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Global Campaign for Education Kicks Off

Apr 22, 2009, 6:07 AM | Article By: Nfamara Jawneh

The Global Action Week on Education kicks off on Monday 20th April 2009. The theme for this year is youth adult literacy and lifelong learning.

The Gambia is putting together its own version of the Big Read book (a book of short stories about education by leading figures, Nobel prize winners and award winning authors) as part of activities making the event says a media dispatch from education for all campaign country office.

The Big Read is the Global Campaign for Education's activity for Action Week this year (20th - 26th April 2009).

It will feature stories and testimonies by international and national celebrities and participants in literacy classes.

In The Gambia the national highlight event will take place in May at GambiaCollege, (the national teacher training centre). Stories and testimonies from Gambia's celebrities and learners are being presented against a backdrop of songs on the theme of adult literacy that have been written by trainee teachers. There will also be events taking place in literacy centres and schools across the country.

The Big Read is actually slated for April 20th to 26th this year.

10 million people are expected to read stories from Nelson Mandela, Natalie Portman, Desmond Tutu, Alice Walker, Chimamanda Ngozi Adichie, Angelique Kidjo and others the release added.

Some ten million people are expected to take part in The Big Read, to demand urgent action for the one in four women who are illiterate. Nelson Mandela, Desmond Tutu, Angelique Kidjo and Alice Walker and others have contributed stories to The Big Read - a book aimed at challenging the global education crisis.

The Big Read has been distributed in more than 100 countries free of charge to children, parents and adult learners. All those that take part in The Big Read will add their name to a declaration - demanding that all governments deliver a good quality free, public education.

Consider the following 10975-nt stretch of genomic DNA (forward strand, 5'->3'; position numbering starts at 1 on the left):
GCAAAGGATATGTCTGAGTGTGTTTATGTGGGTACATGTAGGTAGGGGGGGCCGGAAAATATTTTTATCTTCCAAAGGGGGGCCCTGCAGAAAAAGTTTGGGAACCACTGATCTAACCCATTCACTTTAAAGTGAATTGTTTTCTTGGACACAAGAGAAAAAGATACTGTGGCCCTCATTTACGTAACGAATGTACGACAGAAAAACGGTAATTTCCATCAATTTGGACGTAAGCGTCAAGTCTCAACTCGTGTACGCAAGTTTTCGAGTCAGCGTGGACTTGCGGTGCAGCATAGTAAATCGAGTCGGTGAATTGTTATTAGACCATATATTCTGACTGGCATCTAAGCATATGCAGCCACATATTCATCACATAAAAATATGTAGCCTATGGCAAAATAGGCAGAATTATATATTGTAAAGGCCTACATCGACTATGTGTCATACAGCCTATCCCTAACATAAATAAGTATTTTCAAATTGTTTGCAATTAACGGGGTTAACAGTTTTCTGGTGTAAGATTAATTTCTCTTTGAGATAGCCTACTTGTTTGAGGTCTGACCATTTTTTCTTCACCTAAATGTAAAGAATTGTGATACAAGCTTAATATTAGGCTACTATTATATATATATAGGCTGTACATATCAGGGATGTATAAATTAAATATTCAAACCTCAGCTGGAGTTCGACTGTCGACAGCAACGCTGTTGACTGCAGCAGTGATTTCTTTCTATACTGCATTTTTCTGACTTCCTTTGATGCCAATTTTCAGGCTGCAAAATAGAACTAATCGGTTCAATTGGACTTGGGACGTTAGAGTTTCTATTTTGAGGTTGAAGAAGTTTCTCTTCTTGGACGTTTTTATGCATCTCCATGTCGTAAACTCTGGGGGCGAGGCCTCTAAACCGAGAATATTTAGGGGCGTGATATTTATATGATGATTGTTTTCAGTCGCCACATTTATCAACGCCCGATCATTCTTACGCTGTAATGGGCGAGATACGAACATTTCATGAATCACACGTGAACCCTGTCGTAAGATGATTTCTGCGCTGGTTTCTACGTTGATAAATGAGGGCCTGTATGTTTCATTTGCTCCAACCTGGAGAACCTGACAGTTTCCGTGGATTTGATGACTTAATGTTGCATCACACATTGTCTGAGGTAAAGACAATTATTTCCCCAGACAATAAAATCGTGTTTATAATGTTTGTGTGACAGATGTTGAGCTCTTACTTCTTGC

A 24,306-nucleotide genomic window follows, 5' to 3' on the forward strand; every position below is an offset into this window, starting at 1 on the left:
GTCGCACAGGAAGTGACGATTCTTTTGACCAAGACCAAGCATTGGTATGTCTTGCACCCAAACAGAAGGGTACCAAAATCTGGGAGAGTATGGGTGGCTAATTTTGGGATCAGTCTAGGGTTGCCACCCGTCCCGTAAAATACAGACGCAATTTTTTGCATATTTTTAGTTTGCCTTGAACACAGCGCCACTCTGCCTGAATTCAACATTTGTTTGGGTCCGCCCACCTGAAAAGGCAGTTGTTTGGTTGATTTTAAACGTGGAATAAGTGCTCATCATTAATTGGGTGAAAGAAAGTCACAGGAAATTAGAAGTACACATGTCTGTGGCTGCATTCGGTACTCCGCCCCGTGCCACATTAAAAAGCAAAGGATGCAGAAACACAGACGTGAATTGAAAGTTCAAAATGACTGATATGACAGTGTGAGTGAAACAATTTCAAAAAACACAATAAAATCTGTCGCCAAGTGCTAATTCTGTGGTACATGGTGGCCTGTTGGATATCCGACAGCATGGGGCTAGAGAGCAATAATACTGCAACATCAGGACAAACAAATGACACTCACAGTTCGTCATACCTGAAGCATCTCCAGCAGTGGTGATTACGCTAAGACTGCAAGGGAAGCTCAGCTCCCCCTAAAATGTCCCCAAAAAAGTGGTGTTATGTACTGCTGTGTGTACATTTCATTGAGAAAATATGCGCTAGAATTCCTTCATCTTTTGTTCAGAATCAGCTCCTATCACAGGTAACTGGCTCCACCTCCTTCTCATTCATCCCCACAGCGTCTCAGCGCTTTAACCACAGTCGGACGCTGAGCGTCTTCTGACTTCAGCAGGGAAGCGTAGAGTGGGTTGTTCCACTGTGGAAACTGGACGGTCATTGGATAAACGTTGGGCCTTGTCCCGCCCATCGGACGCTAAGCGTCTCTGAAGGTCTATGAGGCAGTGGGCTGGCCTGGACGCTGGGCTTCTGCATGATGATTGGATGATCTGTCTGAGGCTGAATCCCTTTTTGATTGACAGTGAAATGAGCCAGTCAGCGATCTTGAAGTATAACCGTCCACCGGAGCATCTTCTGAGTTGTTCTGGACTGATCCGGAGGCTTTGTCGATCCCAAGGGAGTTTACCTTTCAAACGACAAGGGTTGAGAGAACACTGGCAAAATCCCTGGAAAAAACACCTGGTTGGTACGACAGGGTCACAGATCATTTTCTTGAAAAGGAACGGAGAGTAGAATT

"Learning to read and write changes lives; it means jobs, money, health and dreams fulfilled," commented Her Majesty Queen Rania of Jordan, who is the Honorary Chair of Global Action Week, 2009.

There are 774 million illiterate adults, 75 million children out of primary school and 226 million children not in secondary school. Nearly all governments have promised 'Education for All' by 2015, yet the current global financial crisis threatens to worsen the global situation and leave millions more without an education.

"The world's poorest did not create this financial crisis, yet they stand to pay the highest price. Budget squeezes in education are threatening to reverse progress made in recent years. We cannot allow illiteracy to rise. The rich world has a responsibility to education - one of the best investments the world can make to combat poverty. We are calling for $16 billion, a small fraction of the cost of the bank bailouts," says Assibi Napoe, Chair of the Global Campaign for Education.

The Big Read is taking place across the world, in homes, schools, government buildings and public events. The first Big Read event took place in Johannesburg when Queen Rania, Simphiwe Dana, Basetsane Khumalo and Gcina Mhlope read their stories to children from Alexandra and Soweto on 27th March. Other Big Read events are taking place across the continent.

The Global Campaign for Education, founded in 1999, brings together major non-governmental organizations (NGO5) and teachers' unions in more than 120 countries. GCE promotes access to education as a basic human right and raises public awareness to create the political will for governments and other leaders in the international community to fulfil their promises to provide at least a free, public basic education for all children. Every April GCE organizes a week of campaigning on education called Global Action Week. This year's Action Week is called 'The Big Read' 20th - 26th April

The state of education in Africa today the release added:

- There are 33 million children out of school in Africa - majority (18 million) of them girls

- 50% of children up to the age of 12 in Malawi cant read & write (even school going kids)

- Two-thirds of all children arrive at primary school under-nourished or with a disability that will likely impair their education achievement throughout their lives.

In Sub-Saharan Africa 22 countries offering secondary education to less than one-quarter of the school-aged population.